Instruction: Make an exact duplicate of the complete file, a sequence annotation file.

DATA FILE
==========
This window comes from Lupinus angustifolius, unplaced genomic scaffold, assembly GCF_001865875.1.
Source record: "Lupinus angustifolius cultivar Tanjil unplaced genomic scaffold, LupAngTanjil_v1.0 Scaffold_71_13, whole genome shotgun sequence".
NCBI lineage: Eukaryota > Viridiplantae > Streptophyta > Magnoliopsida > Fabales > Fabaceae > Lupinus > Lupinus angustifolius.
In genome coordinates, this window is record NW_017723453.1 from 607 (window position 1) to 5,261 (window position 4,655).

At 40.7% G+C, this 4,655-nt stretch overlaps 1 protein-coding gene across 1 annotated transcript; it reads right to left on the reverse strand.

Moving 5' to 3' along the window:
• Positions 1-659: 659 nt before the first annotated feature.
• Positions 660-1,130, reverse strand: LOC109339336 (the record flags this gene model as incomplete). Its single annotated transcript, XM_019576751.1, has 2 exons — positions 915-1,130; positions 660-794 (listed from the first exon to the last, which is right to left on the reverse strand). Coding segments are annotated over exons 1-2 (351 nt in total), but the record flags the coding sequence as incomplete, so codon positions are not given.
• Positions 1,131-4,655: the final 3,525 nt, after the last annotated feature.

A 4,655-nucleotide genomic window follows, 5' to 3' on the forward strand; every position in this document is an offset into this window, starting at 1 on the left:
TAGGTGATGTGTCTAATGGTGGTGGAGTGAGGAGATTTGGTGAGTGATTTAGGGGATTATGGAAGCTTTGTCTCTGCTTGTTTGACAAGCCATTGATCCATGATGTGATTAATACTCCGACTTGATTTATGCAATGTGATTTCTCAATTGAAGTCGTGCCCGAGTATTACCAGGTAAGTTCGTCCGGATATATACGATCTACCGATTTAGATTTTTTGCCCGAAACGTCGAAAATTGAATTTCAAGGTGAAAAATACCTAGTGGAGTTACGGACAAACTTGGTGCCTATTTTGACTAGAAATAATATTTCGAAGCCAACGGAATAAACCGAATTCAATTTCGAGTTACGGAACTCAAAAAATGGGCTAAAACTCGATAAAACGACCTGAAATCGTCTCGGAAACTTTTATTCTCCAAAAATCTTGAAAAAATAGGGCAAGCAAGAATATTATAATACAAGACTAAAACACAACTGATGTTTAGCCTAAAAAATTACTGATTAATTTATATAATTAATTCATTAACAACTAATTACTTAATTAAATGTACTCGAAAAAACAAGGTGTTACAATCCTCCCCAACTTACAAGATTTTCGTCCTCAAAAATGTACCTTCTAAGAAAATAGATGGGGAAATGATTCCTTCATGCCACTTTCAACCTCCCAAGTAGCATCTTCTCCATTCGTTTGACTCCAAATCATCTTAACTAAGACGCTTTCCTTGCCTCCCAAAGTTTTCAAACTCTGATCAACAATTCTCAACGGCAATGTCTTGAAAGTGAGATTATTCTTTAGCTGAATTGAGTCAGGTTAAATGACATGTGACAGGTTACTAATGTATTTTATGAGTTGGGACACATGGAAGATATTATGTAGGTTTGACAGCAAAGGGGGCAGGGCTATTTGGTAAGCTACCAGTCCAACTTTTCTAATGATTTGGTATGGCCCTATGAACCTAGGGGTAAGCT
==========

This window comes from Lupinus angustifolius, unplaced genomic scaffold, assembly GCF_001865875.1.
Source record: "Lupinus angustifolius cultivar Tanjil unplaced genomic scaffold, LupAngTanjil_v1.0 Scaffold_71_13, whole genome shotgun sequence".
NCBI lineage: Eukaryota > Viridiplantae > Streptophyta > Magnoliopsida > Fabales > Fabaceae > Lupinus > Lupinus angustifolius.
In genome coordinates, this window is record NW_017723453.1 from 607 (window position 1) to 5,261 (window position 4,655).

At 40.7% G+C, this 4,655-nt stretch overlaps 1 protein-coding gene across 1 annotated transcript; it reads right to left on the reverse strand.

Moving 5' to 3' along the window:
• Positions 1-659: 659 nt before the first annotated feature.
• Positions 660-1,130, reverse strand: LOC109339336 (the record flags this gene model as incomplete). Its single annotated transcript, XM_019576751.1, has 2 exons — positions 915-1,130; positions 660-794 (listed from the first exon to the last, which is right to left on the reverse strand). Coding segments are annotated over exons 1-2 (351 nt in total), but the record flags the coding sequence as incomplete, so codon positions are not given.
• Positions 1,131-4,655: the final 3,525 nt, after the last annotated feature.

A 4,655-nucleotide genomic window follows, 5' to 3' on the forward strand; every position in this document is an offset into this window, starting at 1 on the left:
TAGGTGATGTGTCTAATGGTGGTGGAGTGAGGAGATTTGGTGAGTGATTTAGGGGATTATGGAAGCTTTGTCTCTGCTTGTTTGACAAGCCATTGATCCATGATGTGATTAATACTCCGACTTGATTTATGCAATGTGATTTCTCAATTGAAGTCGTGCCCGAGTATTACCAGGTAAGTTCGTCCGGATATATACGATCTACCGATTTAGATTTTTTGCCCGAAACGTCGAAAATTGAATTTCAAGGTGAAAAATACCTAGTGGAGTTACGGACAAACTTGGTGCCTATTTTGACTAGAAATAATATTTCGAAGCCAACGGAATAAACCGAATTCAATTTCGAGTTACGGAACTCAAAAAATGGGCTAAAACTCGATAAAACGACCTGAAATCGTCTCGGAAACTTTTATTCTCCAAAAATCTTGAAAAAATAGGGCAAGCAAGAATATTATAATACAAGACTAAAACACAACTGATGTTTAGCCTAAAAAATTACTGATTAATTTATATAATTAATTCATTAACAACTAATTACTTAATTAAATGTACTCGAAAAAACAAGGTGTTACAATCCTCCCCAACTTACAAGATTTTCGTCCTCAAAAATGTACCTTCTAAGAAAATAGATGGGGAAATGATTCCTTCATGCCACTTTCAACCTCCCAAGTAGCATCTTCTCCATTCGTTTGACTCCAAATCATCTTAACTAAGACGCTTTCCTTGCCTCCCAAAGTTTTCAAACTCTGATCAACAATTCTCAACGGCAATGTCTTGAAAGTGAGATTATTCTTTAGCTGAATTGAGTCAGGTTAAATGACATGTGACAGGTTACTAATGTATTTTATGAGTTGGGACACATGGAAGATATTATGTAGGTTTGACAGCAAAGGGGGCAGGGCTATTTGGTAAGCTACCAGTCCAACTTTTCTAATGATTTGGTATGGCCCTATGAACCTAGGGGTAAGCT